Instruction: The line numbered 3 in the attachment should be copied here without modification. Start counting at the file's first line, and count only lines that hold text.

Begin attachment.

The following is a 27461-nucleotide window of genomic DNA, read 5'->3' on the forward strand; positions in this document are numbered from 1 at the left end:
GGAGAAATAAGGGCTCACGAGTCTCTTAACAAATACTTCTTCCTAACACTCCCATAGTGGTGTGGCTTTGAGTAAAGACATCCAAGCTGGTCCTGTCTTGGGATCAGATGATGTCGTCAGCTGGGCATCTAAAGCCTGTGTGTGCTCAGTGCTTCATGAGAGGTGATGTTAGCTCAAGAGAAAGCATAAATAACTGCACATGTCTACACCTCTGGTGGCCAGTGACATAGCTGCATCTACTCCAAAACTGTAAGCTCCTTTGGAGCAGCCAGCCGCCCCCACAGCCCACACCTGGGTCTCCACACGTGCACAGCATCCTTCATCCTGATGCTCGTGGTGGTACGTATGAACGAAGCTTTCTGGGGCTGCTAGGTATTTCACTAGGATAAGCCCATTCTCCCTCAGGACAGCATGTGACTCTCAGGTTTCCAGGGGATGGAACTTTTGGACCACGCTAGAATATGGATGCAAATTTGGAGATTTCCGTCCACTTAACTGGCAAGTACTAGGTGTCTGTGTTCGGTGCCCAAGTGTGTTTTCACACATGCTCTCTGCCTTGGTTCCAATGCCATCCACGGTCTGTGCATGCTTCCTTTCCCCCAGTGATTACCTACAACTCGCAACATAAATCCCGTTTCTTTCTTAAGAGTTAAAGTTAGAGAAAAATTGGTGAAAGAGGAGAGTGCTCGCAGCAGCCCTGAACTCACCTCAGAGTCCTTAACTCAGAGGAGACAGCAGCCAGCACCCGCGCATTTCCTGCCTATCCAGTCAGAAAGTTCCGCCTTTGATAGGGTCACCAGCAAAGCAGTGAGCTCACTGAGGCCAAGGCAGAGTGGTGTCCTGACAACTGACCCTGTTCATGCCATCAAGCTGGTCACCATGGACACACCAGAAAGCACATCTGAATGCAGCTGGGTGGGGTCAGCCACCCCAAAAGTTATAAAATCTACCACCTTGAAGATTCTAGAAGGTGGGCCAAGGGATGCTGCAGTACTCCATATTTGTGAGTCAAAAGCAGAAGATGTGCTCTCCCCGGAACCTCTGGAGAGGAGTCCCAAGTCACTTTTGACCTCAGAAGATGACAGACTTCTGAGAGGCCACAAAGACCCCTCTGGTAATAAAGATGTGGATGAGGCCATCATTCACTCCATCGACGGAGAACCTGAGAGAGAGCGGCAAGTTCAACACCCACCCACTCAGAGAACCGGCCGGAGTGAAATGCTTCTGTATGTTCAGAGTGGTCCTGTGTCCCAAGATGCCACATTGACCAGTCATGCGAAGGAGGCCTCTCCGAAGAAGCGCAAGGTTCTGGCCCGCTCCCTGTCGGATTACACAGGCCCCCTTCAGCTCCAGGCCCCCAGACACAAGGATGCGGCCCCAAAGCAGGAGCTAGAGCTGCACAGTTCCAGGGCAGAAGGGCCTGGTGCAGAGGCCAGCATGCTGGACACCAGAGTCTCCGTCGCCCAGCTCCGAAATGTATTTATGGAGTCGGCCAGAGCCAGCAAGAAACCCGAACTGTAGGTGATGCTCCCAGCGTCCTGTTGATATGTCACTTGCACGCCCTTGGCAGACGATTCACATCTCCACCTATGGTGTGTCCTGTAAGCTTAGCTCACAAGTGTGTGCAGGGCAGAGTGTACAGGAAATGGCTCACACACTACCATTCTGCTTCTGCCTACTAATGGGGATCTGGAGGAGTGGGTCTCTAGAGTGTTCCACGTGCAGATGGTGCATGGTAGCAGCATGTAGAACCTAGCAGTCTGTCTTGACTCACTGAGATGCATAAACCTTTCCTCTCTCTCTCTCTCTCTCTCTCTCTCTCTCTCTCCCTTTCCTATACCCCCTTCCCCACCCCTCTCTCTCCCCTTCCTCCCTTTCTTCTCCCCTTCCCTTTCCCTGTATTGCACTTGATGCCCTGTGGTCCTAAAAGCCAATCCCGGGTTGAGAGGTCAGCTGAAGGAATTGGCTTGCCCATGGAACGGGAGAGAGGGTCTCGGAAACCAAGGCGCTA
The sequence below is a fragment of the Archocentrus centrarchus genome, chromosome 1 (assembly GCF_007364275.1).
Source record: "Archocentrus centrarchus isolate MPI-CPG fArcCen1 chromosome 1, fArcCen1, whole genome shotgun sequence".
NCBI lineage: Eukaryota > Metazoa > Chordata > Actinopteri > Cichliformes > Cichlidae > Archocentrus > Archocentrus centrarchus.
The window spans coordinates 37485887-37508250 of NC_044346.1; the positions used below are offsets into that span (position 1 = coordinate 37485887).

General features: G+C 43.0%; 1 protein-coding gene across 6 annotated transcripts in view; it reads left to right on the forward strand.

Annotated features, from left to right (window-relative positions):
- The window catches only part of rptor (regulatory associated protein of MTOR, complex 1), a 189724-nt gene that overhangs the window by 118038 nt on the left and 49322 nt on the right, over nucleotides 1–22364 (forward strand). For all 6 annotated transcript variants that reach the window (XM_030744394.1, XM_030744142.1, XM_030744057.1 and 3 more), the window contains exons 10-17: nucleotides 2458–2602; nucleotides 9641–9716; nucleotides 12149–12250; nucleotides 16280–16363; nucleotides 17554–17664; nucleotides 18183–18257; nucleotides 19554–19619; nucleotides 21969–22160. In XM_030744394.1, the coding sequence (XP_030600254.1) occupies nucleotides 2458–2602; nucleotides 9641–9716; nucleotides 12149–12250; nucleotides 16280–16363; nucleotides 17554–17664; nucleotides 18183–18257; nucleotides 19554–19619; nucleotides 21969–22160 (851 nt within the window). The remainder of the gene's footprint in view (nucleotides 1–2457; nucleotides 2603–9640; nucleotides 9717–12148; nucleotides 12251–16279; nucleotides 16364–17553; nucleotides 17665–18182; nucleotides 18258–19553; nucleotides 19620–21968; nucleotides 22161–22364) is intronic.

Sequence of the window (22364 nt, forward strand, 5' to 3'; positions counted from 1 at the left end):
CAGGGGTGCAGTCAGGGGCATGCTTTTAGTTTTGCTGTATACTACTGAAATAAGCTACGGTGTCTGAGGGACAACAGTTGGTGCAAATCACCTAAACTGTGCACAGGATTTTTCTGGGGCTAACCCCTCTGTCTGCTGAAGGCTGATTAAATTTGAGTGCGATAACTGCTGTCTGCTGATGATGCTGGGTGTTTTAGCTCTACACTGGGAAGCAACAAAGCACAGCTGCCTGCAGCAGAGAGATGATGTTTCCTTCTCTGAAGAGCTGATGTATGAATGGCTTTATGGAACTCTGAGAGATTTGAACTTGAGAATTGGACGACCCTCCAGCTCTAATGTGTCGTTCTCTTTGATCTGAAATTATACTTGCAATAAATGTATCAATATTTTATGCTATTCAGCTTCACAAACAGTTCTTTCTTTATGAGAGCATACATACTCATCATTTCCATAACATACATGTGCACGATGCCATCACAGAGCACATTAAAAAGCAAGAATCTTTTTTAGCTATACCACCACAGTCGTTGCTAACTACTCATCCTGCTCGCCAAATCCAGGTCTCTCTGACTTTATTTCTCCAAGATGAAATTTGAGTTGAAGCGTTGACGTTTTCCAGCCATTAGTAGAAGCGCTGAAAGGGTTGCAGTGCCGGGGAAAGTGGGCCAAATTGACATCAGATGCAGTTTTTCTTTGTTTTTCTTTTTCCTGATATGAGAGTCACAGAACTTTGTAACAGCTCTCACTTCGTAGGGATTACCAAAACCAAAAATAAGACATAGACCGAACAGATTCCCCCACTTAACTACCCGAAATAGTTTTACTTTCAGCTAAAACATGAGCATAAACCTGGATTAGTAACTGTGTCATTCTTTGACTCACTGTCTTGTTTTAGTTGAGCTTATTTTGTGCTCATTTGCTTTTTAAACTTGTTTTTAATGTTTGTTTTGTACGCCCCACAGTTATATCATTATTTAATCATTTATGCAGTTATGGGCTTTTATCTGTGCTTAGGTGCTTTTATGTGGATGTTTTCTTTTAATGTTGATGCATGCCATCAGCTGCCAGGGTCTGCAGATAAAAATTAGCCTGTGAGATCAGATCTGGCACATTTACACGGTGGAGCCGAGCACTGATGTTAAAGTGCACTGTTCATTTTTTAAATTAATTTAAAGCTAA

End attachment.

The sequence below is a fragment of the Archocentrus centrarchus genome, chromosome 1 (assembly GCF_007364275.1).